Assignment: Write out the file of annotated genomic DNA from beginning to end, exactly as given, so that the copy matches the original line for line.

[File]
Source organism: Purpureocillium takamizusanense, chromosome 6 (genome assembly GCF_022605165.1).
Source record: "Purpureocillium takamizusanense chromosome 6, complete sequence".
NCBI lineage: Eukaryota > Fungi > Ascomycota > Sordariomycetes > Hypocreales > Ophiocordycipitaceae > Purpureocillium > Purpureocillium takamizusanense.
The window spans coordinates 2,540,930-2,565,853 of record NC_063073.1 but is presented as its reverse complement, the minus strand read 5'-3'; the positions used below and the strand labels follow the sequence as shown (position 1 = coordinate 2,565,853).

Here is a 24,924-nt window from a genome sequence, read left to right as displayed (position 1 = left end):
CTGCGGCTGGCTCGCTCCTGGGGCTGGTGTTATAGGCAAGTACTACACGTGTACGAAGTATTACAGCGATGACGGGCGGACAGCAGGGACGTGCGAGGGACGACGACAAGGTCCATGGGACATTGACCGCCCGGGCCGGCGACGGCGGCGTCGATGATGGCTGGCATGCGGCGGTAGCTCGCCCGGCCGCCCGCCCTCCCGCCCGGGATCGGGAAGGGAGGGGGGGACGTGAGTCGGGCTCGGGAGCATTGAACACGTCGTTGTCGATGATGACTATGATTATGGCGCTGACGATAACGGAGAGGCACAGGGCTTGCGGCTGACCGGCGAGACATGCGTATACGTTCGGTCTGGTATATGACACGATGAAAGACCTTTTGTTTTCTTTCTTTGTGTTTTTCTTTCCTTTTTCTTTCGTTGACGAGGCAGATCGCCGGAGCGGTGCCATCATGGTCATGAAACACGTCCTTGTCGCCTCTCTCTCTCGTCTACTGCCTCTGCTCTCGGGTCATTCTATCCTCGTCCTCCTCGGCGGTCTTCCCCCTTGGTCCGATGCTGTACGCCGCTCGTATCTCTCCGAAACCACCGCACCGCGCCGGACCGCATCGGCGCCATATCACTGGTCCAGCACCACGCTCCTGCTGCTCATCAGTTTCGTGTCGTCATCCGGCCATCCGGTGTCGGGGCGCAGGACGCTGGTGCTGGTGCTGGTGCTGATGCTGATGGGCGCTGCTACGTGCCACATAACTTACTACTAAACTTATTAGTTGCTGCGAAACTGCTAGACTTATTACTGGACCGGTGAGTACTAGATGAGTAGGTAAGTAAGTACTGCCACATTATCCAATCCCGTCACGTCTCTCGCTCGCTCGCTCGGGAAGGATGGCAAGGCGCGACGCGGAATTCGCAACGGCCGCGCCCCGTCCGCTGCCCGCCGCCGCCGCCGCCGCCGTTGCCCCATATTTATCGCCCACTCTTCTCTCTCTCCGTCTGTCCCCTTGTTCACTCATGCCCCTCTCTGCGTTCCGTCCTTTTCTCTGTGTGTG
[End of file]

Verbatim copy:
Source organism: Purpureocillium takamizusanense, chromosome 6 (genome assembly GCF_022605165.1).
Source record: "Purpureocillium takamizusanense chromosome 6, complete sequence".
NCBI lineage: Eukaryota > Fungi > Ascomycota > Sordariomycetes > Hypocreales > Ophiocordycipitaceae > Purpureocillium > Purpureocillium takamizusanense.
The window spans coordinates 2,540,930-2,565,853 of record NC_063073.1 but is presented as its reverse complement, the minus strand read 5'-3'; the positions used below and the strand labels follow the sequence as shown (position 1 = coordinate 2,565,853).

Here is a 24,924-nt window from a genome sequence, read left to right as displayed (position 1 = left end):
CTGCGGCTGGCTCGCTCCTGGGGCTGGTGTTATAGGCAAGTACTACACGTGTACGAAGTATTACAGCGATGACGGGCGGACAGCAGGGACGTGCGAGGGACGACGACAAGGTCCATGGGACATTGACCGCCCGGGCCGGCGACGGCGGCGTCGATGATGGCTGGCATGCGGCGGTAGCTCGCCCGGCCGCCCGCCCTCCCGCCCGGGATCGGGAAGGGAGGGGGGGACGTGAGTCGGGCTCGGGAGCATTGAACACGTCGTTGTCGATGATGACTATGATTATGGCGCTGACGATAACGGAGAGGCACAGGGCTTGCGGCTGACCGGCGAGACATGCGTATACGTTCGGTCTGGTATATGACACGATGAAAGACCTTTTGTTTTCTTTCTTTGTGTTTTTCTTTCCTTTTTCTTTCGTTGACGAGGCAGATCGCCGGAGCGGTGCCATCATGGTCATGAAACACGTCCTTGTCGCCTCTCTCTCTCGTCTACTGCCTCTGCTCTCGGGTCATTCTATCCTCGTCCTCCTCGGCGGTCTTCCCCCTTGGTCCGATGCTGTACGCCGCTCGTATCTCTCCGAAACCACCGCACCGCGCCGGACCGCATCGGCGCCATATCACTGGTCCAGCACCACGCTCCTGCTGCTCATCAGTTTCGTGTCGTCATCCGGCCATCCGGTGTCGGGGCGCAGGACGCTGGTGCTGGTGCTGGTGCTGATGCTGATGGGCGCTGCTACGTGCCACATAACTTACTACTAAACTTATTAGTTGCTGCGAAACTGCTAGACTTATTACTGGACCGGTGAGTACTAGATGAGTAGGTAAGTAAGTACTGCCACATTATCCAATCCCGTCACGTCTCTCGCTCGCTCGCTCGGGAAGGATGGCAAGGCGCGACGCGGAATTCGCAACGGCCGCGCCCCGTCCGCTGCCCGCCGCCGCCGCCGCCGCCGTTGCCCCATATTTATCGCCCACTCTTCTCTCTCTCCGTCTGTCCCCTTGTTCACTCATGCCCCTCTCTGCGTTCCGTCCTTTTCTCTGTGTGTG